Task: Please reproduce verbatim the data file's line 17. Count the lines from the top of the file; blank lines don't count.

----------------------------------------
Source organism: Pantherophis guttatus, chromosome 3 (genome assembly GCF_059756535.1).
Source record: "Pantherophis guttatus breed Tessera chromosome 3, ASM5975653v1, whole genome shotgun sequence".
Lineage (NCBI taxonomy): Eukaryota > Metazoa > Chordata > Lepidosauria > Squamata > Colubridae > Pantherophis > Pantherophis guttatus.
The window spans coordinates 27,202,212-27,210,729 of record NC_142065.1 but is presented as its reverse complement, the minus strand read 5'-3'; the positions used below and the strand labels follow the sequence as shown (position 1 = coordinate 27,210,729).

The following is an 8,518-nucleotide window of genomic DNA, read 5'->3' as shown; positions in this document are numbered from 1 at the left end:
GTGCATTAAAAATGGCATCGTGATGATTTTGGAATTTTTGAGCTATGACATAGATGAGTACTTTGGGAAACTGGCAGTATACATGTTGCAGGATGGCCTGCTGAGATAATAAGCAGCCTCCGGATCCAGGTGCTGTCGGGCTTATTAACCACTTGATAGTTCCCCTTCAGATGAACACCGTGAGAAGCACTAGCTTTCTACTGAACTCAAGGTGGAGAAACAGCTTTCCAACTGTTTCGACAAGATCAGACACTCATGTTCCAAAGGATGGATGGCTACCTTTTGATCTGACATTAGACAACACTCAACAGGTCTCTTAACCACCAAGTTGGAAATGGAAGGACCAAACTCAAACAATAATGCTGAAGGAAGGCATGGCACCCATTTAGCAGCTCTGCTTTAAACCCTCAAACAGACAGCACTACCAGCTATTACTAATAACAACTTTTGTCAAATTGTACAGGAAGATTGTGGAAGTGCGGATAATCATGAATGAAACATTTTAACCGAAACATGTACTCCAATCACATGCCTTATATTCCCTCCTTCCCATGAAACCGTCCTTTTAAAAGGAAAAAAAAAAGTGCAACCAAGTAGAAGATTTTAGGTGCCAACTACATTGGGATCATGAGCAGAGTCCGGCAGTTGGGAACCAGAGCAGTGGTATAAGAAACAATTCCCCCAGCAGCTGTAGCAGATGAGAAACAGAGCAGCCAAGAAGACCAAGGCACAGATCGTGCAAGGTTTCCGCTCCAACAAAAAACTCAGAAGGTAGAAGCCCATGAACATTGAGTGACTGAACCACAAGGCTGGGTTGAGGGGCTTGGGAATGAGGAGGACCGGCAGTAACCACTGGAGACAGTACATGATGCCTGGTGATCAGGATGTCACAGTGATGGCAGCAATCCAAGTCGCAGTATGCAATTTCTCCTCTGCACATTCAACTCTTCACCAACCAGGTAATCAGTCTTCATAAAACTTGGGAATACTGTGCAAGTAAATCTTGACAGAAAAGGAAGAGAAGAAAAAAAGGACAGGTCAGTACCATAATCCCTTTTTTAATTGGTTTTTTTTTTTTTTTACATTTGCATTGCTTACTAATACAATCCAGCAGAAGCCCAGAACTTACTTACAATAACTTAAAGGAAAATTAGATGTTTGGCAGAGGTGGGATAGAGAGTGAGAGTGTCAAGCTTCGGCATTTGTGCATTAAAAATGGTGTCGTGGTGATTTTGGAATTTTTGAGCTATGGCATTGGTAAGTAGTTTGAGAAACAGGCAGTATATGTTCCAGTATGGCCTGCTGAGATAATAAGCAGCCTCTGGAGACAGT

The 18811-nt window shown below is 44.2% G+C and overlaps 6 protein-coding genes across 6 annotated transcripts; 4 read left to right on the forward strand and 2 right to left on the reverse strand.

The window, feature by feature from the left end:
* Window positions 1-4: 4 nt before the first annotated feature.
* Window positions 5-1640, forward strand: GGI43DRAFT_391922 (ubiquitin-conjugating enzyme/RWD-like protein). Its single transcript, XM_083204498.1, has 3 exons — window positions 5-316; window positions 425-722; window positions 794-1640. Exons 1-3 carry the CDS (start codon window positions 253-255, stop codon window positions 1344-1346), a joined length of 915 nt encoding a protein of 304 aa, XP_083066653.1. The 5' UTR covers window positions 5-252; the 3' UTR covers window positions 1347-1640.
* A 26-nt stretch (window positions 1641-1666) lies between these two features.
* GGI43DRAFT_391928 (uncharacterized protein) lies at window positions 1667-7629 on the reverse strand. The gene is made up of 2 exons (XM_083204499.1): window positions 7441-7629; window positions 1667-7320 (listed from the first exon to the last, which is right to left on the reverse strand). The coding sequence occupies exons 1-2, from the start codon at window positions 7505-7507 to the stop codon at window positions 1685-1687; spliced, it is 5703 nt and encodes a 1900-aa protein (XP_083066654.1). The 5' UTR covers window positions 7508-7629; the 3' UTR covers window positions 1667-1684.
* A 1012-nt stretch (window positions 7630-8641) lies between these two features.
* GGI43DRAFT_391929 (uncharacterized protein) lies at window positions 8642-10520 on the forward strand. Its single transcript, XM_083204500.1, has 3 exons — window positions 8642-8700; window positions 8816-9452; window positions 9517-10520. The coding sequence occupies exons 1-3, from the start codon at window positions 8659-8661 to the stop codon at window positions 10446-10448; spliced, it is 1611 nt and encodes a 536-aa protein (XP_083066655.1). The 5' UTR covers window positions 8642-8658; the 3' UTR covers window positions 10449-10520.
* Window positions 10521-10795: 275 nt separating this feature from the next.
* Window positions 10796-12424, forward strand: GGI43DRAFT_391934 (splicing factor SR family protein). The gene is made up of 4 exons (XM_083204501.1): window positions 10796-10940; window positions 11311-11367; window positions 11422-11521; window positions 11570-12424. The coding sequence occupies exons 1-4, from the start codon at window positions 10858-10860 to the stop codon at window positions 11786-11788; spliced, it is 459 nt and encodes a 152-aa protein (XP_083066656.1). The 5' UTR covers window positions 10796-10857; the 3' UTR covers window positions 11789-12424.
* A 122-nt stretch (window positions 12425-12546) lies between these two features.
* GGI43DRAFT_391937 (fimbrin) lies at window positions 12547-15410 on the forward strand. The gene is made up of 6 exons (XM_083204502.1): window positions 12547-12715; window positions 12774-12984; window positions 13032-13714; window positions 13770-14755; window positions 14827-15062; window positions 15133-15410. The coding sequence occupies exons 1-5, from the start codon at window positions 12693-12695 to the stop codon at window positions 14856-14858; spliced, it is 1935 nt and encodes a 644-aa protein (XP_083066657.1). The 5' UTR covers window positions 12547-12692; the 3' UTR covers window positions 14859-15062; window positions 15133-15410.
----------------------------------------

* A 122-nt stretch (window positions 12425-12546) lies between these two features.